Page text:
A guest post by another criminal defense lawyer, detailing computer crimes and steps one can do to protect themselves from theft or fraud…
Computer Crime and You: The Money Mule Epidemic
About the Author: Vincent Imhoff is a writer and Los Angeles criminal attorney who acts as a managing partner at Imhoff & Associates, P.C. He earned his law degree at Chicago-Kent College and his undergraduate degree at Lewis University. When he isn’t writing or practicing, Vincent finds time to ski on his favorite slopes and get some jogging in.
When we think of the Wild West, we think of cowboys and bandits, saloons and jailhouses, and a landscape filled with adventure and danger. The internet is not so different. The World Wide Web offers a landscape that is still largely untamed, with criminals loitering on the borders of the net, looking to scheme and scam their way to riches–much like the bandits that used to outrun sheriffs in our classic depiction of the time. One interesting parallel to be drawn is the bank heist, where the masked bandit would wave a gun around and leave with bags full of money. Even into the 21st century, bank robberies of this sort survived, though they are slowly being replaced by heists of a different kind. These heists don’t involve guns, masks, or getaway cars. Instead, they now fall under the category of computer crime, and employ the use of complex codes, swift keystrokes, and a willing participant: you.
SpyEye and Zeus
Instead of guns, hackers are committing computer crime using toolkits to send viruses out to computers all over the world with the aim of infecting the victim’s machine and stealing their credentials and banking information. The most commonly used toolkits are named SpyEye and Zeus, and they have recently become so available that authorities are having a harder time distinguishing who is carrying out these attacks. Generally hackers will secretly and remotely install these products onto your computer. They may steal from you, but generally they target large businesses, and run a program that will automatically withdraw money from their account. This is where they recruit outside help, posing as a legitimate business.
Bloomberg’s online magazine ran a story in August of 2011 (indicative of how long this has been going on) that centered on a woman named Christine Palmer, who was down on her luck and desperate for a job when she received a callback from a company called CS Office Services. What she didn’t know was that CS Office Services doesn’t exist and only served as a front for an elaborate hacking scheme that utilized the SpyEye/Zeus toolkits. Palmer’s job duties required processing online transactions, and she was able to perform them on one occasion. $98,000 was deposited into her Bank of America account in the morning on a Thursday, and she received instructions to withdraw and then transfer a large majority of it, though she was told she could keep $1,800 as a transfer fee. Bank of America caught on to what Palmer hadn’t and halted the operation, freezing her account and claiming that Palmer, though unknowingly an accomplice of the computer crime, was responsible for repaying $9,000 that she’d withdrawn and transferred overseas.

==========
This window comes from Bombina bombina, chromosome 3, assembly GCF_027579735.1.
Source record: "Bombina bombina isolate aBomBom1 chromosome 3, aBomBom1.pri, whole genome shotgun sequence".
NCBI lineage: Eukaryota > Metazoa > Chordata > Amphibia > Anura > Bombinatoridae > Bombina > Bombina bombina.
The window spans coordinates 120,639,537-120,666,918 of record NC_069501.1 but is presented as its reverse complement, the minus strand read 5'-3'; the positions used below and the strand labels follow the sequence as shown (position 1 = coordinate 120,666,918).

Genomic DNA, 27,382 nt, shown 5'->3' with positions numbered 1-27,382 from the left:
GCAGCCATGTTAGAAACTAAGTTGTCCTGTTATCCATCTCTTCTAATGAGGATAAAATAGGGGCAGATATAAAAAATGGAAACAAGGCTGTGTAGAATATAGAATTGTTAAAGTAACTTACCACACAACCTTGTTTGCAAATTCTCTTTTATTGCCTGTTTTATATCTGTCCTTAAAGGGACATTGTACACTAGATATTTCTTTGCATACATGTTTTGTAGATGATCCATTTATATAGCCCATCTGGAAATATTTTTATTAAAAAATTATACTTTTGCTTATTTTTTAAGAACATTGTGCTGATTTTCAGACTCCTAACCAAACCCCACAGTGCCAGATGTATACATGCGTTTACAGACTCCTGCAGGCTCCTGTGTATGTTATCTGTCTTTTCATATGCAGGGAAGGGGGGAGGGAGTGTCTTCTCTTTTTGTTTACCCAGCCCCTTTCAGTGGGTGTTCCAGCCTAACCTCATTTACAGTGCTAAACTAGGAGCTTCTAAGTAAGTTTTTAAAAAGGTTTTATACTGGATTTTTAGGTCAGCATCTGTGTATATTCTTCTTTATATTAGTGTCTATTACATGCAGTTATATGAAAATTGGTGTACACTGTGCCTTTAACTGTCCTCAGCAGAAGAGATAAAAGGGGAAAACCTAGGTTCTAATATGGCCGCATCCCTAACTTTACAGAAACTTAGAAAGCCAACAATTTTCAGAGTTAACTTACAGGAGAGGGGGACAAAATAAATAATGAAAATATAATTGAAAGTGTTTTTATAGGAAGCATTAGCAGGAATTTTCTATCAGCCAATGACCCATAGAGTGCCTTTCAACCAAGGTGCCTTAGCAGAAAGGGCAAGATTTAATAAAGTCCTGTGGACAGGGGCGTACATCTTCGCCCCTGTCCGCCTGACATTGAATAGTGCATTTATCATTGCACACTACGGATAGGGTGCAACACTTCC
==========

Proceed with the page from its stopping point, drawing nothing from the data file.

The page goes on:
A Money Mule
In the past, the job that Christine Palmer was duped into taking would usually have been performed by an Eastern European students with a J1 visa, either knowingly or unknowingly. Some underground parts of the web even openly advertise the services of what is known as a money mule, a go between that helps to launder money for a percentage of the cut–just like Palmer did. Because of the way that laws regarding computer crime work, these money mules are held responsible for the funds that they move, being charged with crimes such as scheme to defraud. Meanwhile the original hackers generally sit back in a foreign country and let the money come in, untouchable due to anonymity and jurisdiction laws.
If it Sounds Too Good to Be True…
The good news is that many of the folks who actually are unwittingly duped are not slapped with harsh fines or charges, though their involvement in computer crime can affect credit standing and lead to criminal charges. The hiring of an experienced computer crimes defense lawyer may help ensure your punishment is minimal at best. It all depends. So how can you protect yourself from becoming a mule? The best rule to follow is: “If it sounds too good to be true, it probably is.” The internet is a wild and dangerous place at times. Protect yourself and your computer at all costs, and don’t get duped into becoming a money mule.